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Re: right sibling is not next child

From: Tom Lane <tgl(at)sss(dot)pgh(dot)pa(dot)us>
To: "Peter Brant" <Peter(dot)Brant(at)wicourts(dot)gov>
Cc: pgsql-bugs(at)postgresql(dot)org
Subject: Re: right sibling is not next child
Date: 2006-04-12 20:28:41
Message-ID: 3355.1144873721@sss.pgh.pa.us (view raw or flat)
Thread:
Lists: pgsql-bugs
"Peter Brant" <Peter(dot)Brant(at)wicourts(dot)gov> writes:
> One thing that seems strange to me is that the original crash on
> Thursday failed on Panel_pkey, but my "vacuum analyze verbose" on a copy
> of the crashed database failed on MaintCode /
> pg_statistic_relid_att_index.

I can't find anything particularly wrong with
pg_statistic_relid_att_index.  There are two index entries for many of
the key values, but that's unsurprising if a database-wide vacuum
analyze had been done or in progress --- just-obsoleted pg_statistic
rows wouldn't have been vacuumed away yet.  I'm inclined to think that
this problem is a side-effect of the fact that you had to use
pg_resetxlog; there was probably an update to pg_statistic that got
lost.  If you want to continue experimenting with this database,
I'd suggest TRUNCATE'ing pg_statistic and rebuilding it via another
VACUUM ANALYZE run.

> I'll send over pg_statistic_relid_att_index and Panel_pkey.  Showing
> the keys to Panel_pkey is no problem.

My little index printing tool shows these entries in Panel_pkey at btree
level zero:

...
40	2006	RES032706 	CH0327RES 		high key on page 606
40	2006	RES032706 	RES032706 		383	11
40	2006	RES032706 	RES032706 		high key on page 608
40	2006	RES040306 	CC0403RES 		507	14
40	2006	RES040306 	CCC0403RES		551	1
40	2006	RES040306 	CCC0403RES		high key on page 601
40	2006	RES040306 	RES040306 		500	1
40	2006	RES040306 	RES040306 		high key on page 640
40	2006	RES040306 	RES040306 		high key on page 636
40	2006	RES040306 	RES040306 		high key on page 635
41	0001	2000POOL  	0001      		159	3
41	0001	2000POOL  	0002      		159	4
41	0001	2000POOL  	0003      		159	5
...

(The first four columns are the key values of this index; the last two
are the pointed-to heap tuple's page/line location.  High keys are
printed after any data keys on the page.)  The down-links at level one
look like:

...
40	2006	RES032706 	CCC0327RES		606	1
40	2006	RES032706 	CH0327RES 		608	1
40	2006	RES032706 	RES032706 		601	1
40	2006	RES040306 	CCC0403RES		640	1
40	2006	RES040306 	RES040306 		635	1
40	2006	RES040306 	RES040306 		636	1
40	2006	RES040306 	RES040306 		635	1
40	2006	RES040306 	RES040306 		629	1
41	0405	0405      	0105      		166	1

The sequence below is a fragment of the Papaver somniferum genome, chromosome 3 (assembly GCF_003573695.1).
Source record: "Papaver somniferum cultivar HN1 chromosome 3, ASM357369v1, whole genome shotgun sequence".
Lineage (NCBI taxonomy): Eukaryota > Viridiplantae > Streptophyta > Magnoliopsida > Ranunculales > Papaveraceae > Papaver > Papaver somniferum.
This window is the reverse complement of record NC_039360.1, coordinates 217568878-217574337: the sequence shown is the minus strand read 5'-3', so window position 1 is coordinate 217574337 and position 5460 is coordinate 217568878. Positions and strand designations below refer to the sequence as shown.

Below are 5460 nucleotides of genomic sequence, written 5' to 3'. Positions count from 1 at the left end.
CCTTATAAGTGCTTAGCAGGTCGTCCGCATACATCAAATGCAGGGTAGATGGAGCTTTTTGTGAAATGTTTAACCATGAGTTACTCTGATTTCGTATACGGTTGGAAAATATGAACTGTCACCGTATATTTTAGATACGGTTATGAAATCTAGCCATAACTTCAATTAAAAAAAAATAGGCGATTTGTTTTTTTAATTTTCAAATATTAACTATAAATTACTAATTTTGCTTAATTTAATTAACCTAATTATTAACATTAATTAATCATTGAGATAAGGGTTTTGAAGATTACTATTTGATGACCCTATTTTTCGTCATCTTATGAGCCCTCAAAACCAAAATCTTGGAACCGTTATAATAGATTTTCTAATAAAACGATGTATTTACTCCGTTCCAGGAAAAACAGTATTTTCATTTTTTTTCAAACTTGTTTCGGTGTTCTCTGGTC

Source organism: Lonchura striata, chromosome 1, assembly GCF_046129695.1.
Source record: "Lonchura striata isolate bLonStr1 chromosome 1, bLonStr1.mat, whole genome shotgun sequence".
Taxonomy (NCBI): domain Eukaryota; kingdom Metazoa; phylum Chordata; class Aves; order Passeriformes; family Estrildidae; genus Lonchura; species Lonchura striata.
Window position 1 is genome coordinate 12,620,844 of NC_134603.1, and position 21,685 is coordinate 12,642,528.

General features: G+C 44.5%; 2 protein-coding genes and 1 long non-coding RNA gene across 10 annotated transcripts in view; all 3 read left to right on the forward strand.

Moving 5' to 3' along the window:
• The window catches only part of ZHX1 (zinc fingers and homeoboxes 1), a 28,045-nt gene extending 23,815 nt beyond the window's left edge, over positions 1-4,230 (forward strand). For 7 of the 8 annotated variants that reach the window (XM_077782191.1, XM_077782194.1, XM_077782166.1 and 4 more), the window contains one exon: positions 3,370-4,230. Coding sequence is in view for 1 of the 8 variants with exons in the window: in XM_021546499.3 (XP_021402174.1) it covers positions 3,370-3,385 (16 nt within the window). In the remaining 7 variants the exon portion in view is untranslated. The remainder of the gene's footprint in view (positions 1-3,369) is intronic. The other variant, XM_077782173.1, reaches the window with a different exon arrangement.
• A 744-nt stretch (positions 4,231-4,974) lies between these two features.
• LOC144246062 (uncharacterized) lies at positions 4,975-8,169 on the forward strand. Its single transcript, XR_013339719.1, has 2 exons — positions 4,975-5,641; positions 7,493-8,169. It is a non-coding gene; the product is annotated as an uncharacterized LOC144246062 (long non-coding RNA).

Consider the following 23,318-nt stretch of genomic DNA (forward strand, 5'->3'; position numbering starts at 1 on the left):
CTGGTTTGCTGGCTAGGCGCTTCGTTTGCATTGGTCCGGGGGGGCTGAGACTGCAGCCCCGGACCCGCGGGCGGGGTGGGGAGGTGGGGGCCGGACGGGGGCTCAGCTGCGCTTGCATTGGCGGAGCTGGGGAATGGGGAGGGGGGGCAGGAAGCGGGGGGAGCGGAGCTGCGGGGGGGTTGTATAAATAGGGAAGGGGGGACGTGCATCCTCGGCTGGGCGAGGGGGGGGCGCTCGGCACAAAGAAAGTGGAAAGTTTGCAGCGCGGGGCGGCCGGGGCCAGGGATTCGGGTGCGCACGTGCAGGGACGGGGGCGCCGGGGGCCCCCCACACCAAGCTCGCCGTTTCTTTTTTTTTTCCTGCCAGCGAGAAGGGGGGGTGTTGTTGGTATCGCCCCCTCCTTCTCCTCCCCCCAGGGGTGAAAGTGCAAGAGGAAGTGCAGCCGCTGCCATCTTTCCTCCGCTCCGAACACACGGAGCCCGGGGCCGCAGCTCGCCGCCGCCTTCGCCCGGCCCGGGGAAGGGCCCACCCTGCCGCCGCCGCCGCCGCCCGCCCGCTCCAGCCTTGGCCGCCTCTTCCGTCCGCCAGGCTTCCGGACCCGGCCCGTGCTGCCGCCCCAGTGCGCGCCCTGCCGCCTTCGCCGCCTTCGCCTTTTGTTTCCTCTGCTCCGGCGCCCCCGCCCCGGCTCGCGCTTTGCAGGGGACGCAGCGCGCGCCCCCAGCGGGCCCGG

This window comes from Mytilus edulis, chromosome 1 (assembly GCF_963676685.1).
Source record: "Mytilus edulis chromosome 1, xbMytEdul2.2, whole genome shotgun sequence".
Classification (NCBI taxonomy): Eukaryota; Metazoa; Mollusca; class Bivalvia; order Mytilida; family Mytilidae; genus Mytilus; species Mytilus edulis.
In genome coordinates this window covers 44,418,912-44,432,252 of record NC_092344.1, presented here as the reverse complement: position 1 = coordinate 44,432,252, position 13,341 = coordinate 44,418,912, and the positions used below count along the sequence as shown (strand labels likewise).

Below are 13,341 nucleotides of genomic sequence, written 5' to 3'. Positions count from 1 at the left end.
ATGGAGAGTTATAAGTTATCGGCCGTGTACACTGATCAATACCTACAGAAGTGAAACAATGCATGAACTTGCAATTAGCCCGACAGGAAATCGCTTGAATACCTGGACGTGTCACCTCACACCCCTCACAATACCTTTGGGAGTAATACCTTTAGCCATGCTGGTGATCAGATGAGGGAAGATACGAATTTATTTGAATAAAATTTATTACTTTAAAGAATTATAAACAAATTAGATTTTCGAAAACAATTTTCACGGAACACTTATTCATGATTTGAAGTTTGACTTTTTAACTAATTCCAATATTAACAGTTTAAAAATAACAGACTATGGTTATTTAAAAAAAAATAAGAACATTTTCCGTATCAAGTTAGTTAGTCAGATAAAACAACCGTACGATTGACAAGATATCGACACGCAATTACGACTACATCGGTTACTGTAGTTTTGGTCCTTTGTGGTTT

...

This is fairly interesting because we've got three pages with the same
boundary key.  The bogus entry for page 635 has been inserted where
you'd expect it to get inserted if the insertion were being done on the
basis of key comparison.  (We usually insert a new entry in front of any
ones with the same key.)  But we never do insertions on non-leaf pages
by key comparison!  Upper-level entries are only made during page
splits, by _bt_insert_parent, and that always works by locating the
down-link to the page just split and adding the new entry just after it.

One thing I realize after seeing this is that the index corruption might
be of long standing: the way that the btree search algorithms work, no
search would ever have descended directly to 635 or 636, but instead to
640 and then traverse right from there.  So you'd not have noticed any
malfunction, until the time came to try to delete the page.  That means
we shouldn't assume that the problem was created recently.

Now that we know the problem is associated with keys '40 2006 RES040306
RES040306', can you check your logs and see if anything interesting
happened around the time those keys were being inserted?  (Note: if
Panel_pkey really is a primary key, ie unique, it might seem odd for
there to be several pages worth of identical entries --- this would
imply that the same record had been updated several hundred times
between two vacuums.)

I still kinda like the theory that the extra key got in there because
btree_xlog_cleanup fired inappropriately ... mainly because I can't
think of any other theories ... but I'm still baffled about the details.
Anyone have any ideas?

			regards, tom lane

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